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Home Home Improvement Your Home Improvement Guide: How to Choose Between Different Roof Styles

Your Home Improvement Guide: How to Choose Between Different Roof Styles

You love the place that you’ve moved into, but it could do with a few exterior home improvements. The roof that’s currently on it looks okay, but it doesn’t match the style of the house that well. You’re also worried about it falling apart on you.

You have no idea how old the roof is. You would rather be safe than sorry and replace it with one of the different roof styles on the market.

The question is, what are your options? What style is going to increase your curb appeal and protect your family at the same time? We’ve got all the answers that you need right here.

Gable Roof

If you sat a child down and asked them to draw a house, they would probably put a gable roof on it. It’s comprised of a horizontal frame with two sides that slope down. It’s one of the most common roofing styles around because it works.

It’s a simple style to build, so the labor costs are low. You can mix and match this style with some of the others for a unique look that nobody else in your neighborhood has.

Since heavy snow and rain will run right off the roof, you won’t have to worry about moisture pooling on top and causing lasting damage. Asphalt shingles are the most common roofing material that gets paired with this style, but you can build a gable roof with almost any material out there.

We’ll warn you that this roof style doesn’t hold up too well in high winds. If you live in an area that’s prone to hurricanes, you may want to choose a different option.

Hip Roof

Hip rooftops aren’t as popular as the gable ones, but they’re still commonly used. It looks sort of like a pyramid with all the sides coming together to meet at a high point.

Roofing services can build a hip roof using most materials, but asphalt, clay, metal, and concrete are the most common options available. Like with the gable roof, most contractors will combine this style with some of the others to create a more unique look.

You’ll have to perform some maintenance to increase the roof lifespan, but it does stand up well against the elements. It can provide a nice amount of shade in your yard as well.

The main drawback is that building a hip roof is a little more complicated to build than a gable one. This is reflected in the price that you’ll have to pay.

Gambrel Roof

The gambrel roof style is one that you’ll see across Europe and North America on 17th and 18th-century houses. They’re also common rooftops on barns.

It looks sort of like a gable roof. The difference is that it has four sides instead of two. This rooftop works with a variety of materials, but most people go with asphalt.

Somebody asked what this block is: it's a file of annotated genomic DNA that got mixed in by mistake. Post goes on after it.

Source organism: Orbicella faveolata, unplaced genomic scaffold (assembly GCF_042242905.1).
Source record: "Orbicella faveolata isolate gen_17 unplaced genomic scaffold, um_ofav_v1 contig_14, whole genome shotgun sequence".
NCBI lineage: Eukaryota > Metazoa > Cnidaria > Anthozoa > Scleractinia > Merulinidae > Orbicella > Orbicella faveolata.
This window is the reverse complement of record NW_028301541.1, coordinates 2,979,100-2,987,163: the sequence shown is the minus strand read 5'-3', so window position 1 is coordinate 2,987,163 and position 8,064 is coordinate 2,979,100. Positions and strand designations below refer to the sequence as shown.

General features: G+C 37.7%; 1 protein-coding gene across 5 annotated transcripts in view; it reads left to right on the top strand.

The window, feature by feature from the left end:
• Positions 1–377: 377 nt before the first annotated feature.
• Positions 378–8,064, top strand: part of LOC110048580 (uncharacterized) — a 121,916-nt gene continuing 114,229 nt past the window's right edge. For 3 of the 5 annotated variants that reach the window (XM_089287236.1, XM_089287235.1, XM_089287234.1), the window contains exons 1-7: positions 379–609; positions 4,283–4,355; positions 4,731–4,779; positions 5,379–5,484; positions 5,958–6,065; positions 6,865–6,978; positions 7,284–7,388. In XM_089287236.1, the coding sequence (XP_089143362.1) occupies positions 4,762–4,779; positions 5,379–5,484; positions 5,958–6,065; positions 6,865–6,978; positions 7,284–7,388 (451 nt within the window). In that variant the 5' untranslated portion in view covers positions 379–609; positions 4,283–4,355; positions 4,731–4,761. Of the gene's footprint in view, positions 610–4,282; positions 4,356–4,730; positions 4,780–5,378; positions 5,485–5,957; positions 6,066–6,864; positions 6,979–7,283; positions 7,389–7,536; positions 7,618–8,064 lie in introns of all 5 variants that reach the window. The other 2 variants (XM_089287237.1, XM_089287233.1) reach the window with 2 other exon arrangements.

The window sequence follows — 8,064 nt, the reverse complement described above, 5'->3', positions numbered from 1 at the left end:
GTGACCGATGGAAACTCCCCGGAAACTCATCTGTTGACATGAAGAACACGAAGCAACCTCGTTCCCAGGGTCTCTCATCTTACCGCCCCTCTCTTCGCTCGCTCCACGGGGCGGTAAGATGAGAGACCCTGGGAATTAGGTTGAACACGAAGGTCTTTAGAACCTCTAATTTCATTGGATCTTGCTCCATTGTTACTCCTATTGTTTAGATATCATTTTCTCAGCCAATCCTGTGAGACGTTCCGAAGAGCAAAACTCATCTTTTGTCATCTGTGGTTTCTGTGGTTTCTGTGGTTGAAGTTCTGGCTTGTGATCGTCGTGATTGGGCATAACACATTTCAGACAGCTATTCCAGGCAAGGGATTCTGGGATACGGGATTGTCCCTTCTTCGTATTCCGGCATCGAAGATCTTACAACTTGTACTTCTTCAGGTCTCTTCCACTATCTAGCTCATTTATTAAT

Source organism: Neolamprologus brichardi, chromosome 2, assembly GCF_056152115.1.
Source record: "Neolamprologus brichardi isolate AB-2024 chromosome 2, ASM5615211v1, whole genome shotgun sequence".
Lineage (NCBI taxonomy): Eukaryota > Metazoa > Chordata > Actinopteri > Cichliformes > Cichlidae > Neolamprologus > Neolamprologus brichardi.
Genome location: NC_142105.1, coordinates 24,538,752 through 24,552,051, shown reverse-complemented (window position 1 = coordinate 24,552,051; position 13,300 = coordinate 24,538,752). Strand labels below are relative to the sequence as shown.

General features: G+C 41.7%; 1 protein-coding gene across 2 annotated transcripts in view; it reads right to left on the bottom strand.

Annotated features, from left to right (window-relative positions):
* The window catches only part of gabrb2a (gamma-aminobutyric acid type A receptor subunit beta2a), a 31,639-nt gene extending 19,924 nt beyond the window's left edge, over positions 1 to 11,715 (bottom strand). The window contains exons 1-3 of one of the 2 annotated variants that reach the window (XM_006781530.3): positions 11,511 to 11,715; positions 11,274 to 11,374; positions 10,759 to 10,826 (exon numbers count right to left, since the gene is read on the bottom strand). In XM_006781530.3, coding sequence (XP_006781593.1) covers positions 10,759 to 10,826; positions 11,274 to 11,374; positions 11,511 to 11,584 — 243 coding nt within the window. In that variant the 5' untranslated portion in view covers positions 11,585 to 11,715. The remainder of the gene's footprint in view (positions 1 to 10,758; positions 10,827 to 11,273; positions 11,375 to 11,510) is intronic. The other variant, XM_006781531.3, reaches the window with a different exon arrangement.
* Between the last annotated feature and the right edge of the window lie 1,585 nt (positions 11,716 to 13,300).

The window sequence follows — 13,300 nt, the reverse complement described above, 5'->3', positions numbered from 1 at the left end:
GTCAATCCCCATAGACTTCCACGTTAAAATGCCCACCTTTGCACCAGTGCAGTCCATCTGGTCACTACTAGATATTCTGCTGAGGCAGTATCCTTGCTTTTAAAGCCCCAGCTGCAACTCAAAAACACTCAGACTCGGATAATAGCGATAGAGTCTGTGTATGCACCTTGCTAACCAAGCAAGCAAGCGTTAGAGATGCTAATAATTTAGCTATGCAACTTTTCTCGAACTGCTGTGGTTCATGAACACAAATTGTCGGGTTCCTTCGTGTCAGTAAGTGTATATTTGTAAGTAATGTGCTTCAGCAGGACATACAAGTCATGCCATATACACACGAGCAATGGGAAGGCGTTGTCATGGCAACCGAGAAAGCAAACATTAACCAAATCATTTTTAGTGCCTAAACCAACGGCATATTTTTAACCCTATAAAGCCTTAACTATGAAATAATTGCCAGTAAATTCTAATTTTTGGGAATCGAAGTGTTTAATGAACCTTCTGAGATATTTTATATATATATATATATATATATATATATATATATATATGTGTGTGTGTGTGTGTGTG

Gambrel rooftops are pretty easy to build, which keeps the price point to a minimum. It provides plenty of space for your attic, and it’s not hard on the eyes either.

This is not a roof style that’s ideal for bad weather. You’ll need to do a lot of waterproofing to prepare the roof for heavy rain and snow.

Clipped Gable

The clipped gable roof style is also known as the jerkinhead. It’s a mixture of the hip roof and gable. It provides an interesting appeal that’s not too common amongst homeowners.

It holds up pretty well in bad weather as long as you keep up with regular maintenance. It will give you a lot of attic space to play around with as well.

It’s one of the more complex roofing styles to build, so it’s expensive. You’ll also spend a pretty penny trying to upkeep it, and it’s not easy to ventilate it.

Bonnet Roof

If you’re looking to have more attic space, you should consider a bonnet rooftop. It’s a style that slants down from all four sides and extends past the walls of your building.

Most people go the metal route when choosing a material for their bonnet roof. The contractor can also make it work with shingles. It holds up well when faced with the elements as long as you have regular inspections done.

It also provides plenty of shade, and if you want to build a balcony, this roofing style will make that more possible. Be warned that it can be expensive because you’ll have to pay extra for waterproofing.

Skillion Roof

Most of the time when you see a skillion roof, it’s paired with a shed. That doesn’t mean that you can’t use it for your home and barn if you want. In fact, it adds a nice touch to a modern home.

This rooftop is composed of a single slope. Most people use it in combination with metal or asphalt. It provides plenty of surface area for solar panels.

Since all the drainage is all on one side, you’ll have to schedule regular inspections and gutter cleanings to keep the roof maintained. It’s also not the best option to go with if you want to take advantage of your attic space.

As long as you take care of it, this roof will hold up well against nasty weather with the exception of high winds. Building this rooftop is also easy on the wallet.

How to Choose Between the Different Roof Styles

Do you want to trade out your roof for one of the other different roof styles on the market? There are plenty of options out there for you to choose from.

All you have to do is set your budget and decide what kind of look you want. There will be something that can suit your needs.

Are you looking for more ways to keep your house in tip-top shape? Visit the Home Improvement section of our blog to read additional articles like this one.

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